Dangers lurking in lunchboxes
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When Owen, who was diagnosed with food allergies at age 2, began nursery school last year, Jean had “drilled into his head” that he should only eat food that she, his father or his grandparents gave to him — but she never mentioned his teacher. After weeks of finding Owen’s snack uneaten in his lunch box, Reid realized what the problem was. “Since he’d never been in school,” she said, “he didn’t know he could eat food from his teacher.”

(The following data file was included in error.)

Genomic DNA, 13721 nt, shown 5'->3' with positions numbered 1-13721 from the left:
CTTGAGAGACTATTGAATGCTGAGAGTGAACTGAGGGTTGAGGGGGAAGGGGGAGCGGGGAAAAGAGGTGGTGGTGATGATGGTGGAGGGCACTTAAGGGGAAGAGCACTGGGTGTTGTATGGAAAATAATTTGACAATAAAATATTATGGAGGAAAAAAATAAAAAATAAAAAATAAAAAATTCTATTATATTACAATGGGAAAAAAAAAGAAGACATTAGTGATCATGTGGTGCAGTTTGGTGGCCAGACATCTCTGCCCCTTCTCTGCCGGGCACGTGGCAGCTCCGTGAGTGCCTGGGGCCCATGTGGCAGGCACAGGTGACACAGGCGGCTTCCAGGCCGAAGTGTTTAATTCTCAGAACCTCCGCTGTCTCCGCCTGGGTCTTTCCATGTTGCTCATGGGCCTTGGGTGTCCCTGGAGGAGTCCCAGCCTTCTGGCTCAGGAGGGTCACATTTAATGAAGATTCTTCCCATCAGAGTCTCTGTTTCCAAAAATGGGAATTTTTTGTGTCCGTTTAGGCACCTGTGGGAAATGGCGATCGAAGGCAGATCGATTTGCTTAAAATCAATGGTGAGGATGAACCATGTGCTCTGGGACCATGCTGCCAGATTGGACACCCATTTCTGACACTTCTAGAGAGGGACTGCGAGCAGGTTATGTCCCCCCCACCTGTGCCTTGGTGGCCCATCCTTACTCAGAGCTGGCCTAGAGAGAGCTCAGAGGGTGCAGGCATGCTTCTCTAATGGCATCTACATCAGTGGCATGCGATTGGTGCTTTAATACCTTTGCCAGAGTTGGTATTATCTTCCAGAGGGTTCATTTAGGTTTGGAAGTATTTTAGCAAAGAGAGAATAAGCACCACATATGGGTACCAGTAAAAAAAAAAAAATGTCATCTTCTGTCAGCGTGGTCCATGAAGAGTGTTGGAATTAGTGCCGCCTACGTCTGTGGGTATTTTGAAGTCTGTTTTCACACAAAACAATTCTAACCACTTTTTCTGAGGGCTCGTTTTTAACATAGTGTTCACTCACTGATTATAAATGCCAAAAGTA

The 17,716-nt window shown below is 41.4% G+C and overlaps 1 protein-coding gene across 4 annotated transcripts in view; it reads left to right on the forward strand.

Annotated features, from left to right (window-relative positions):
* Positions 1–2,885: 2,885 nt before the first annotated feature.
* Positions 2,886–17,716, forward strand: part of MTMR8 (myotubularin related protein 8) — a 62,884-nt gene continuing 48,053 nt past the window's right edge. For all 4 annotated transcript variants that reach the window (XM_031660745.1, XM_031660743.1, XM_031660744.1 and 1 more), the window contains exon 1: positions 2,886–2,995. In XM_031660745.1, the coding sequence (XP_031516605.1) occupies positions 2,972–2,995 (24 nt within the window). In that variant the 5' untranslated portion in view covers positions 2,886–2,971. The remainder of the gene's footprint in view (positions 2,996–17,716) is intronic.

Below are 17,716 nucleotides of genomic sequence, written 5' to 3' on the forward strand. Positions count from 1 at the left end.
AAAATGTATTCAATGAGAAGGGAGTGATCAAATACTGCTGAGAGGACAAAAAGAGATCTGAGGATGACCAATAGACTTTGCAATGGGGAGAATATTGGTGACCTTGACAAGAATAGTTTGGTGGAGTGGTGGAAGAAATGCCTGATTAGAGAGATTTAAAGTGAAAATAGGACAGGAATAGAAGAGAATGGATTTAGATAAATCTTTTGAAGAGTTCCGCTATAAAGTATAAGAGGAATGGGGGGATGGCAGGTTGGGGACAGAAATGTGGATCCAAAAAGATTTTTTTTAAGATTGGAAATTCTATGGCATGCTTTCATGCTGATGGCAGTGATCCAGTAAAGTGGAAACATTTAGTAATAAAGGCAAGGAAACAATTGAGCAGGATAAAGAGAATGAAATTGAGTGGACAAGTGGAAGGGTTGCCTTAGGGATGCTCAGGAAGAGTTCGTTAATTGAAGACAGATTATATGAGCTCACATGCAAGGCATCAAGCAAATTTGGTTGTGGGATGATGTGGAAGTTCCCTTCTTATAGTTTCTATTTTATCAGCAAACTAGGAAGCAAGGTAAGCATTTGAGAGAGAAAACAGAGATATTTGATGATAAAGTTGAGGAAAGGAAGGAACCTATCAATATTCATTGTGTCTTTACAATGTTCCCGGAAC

Christine Weston’s daughter Jillian, a first-grader at Waverly Park Elementary School, is allergic to dairy products, a condition that is often confused with lactose intolerance, but the two are completely different. While a food intolerance doesn’t involve the body’s immune system and is never life-threatening, a food allergy does, and is.
Christine recently took Jillian to a birthday party where pizza and ice cream were served — two foods Jillian can’t have. As usual, Christine brought her own food supply for her daughter. Making sure her food-allergic child eats properly is part of the job, she said.
“Every single thing needs to be investigated,” Christine said, “because they will die if they eat something that they’re allergic to.”